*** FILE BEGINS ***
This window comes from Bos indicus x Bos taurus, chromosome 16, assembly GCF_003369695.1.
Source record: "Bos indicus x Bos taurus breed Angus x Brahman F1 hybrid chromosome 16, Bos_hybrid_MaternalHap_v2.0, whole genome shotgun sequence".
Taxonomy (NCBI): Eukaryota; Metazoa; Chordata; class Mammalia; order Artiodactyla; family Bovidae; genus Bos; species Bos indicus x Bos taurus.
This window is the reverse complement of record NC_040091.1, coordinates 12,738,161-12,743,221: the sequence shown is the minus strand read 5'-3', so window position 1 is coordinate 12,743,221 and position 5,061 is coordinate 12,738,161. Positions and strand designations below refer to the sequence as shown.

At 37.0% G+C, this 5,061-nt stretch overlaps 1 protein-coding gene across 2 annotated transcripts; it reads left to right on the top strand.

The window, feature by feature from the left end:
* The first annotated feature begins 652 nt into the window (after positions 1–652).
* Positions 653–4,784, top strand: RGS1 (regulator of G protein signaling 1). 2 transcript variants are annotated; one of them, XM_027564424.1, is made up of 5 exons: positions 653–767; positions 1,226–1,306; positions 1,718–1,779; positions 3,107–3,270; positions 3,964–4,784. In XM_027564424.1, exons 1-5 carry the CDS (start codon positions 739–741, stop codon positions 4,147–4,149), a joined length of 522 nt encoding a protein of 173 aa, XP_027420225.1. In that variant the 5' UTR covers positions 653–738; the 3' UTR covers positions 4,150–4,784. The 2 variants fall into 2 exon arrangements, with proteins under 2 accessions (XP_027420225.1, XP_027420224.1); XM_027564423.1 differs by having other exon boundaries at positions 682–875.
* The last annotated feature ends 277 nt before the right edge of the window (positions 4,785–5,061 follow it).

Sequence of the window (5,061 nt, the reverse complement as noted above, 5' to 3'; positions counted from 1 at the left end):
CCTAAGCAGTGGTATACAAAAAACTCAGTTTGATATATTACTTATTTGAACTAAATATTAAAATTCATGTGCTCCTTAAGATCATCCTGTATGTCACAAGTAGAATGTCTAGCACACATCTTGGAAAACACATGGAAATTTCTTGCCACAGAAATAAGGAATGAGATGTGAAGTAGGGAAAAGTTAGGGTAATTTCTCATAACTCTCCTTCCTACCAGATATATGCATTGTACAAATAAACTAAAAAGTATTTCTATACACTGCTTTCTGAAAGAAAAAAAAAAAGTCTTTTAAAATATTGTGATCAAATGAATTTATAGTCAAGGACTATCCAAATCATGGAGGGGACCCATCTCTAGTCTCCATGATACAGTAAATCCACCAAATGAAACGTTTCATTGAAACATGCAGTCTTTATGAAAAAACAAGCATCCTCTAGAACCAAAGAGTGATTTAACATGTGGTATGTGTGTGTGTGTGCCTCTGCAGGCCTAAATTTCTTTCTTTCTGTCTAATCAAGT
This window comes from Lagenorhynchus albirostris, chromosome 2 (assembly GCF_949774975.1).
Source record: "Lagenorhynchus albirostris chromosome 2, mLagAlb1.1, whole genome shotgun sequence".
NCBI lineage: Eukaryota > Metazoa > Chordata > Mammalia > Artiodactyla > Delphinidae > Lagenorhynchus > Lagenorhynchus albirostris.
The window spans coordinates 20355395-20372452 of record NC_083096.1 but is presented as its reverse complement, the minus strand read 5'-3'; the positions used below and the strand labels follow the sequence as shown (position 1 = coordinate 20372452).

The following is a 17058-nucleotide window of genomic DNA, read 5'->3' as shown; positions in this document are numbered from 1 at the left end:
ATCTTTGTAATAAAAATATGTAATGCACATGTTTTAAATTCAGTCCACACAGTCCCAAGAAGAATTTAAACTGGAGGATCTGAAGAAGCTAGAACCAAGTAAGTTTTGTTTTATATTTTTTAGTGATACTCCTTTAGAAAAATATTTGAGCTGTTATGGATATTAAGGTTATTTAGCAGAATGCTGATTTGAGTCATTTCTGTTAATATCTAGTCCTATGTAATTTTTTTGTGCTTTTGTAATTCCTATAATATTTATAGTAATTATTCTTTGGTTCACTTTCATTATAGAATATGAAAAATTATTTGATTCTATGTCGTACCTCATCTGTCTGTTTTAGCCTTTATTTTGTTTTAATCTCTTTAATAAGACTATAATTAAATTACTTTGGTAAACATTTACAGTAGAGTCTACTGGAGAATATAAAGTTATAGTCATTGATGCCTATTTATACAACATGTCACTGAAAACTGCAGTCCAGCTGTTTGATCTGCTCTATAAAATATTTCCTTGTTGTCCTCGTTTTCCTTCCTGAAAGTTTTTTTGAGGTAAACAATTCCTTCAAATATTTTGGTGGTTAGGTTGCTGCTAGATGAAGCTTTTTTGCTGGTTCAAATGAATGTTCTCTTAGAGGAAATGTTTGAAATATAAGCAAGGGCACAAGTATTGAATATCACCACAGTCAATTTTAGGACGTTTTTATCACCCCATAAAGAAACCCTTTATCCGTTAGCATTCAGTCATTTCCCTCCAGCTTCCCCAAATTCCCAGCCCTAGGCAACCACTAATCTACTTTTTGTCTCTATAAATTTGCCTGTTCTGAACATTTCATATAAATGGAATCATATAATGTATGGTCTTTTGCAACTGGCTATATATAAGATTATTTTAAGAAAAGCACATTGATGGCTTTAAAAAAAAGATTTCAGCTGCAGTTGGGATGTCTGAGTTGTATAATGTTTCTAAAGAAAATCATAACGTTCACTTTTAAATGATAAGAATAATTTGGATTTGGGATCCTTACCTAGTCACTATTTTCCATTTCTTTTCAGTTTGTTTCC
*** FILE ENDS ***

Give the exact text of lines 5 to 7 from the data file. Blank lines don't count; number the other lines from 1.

At 37.0% G+C, this 5,061-nt stretch overlaps 1 protein-coding gene across 2 annotated transcripts; it reads left to right on the top strand.

The window, feature by feature from the left end:
* The first annotated feature begins 652 nt into the window (after positions 1–652).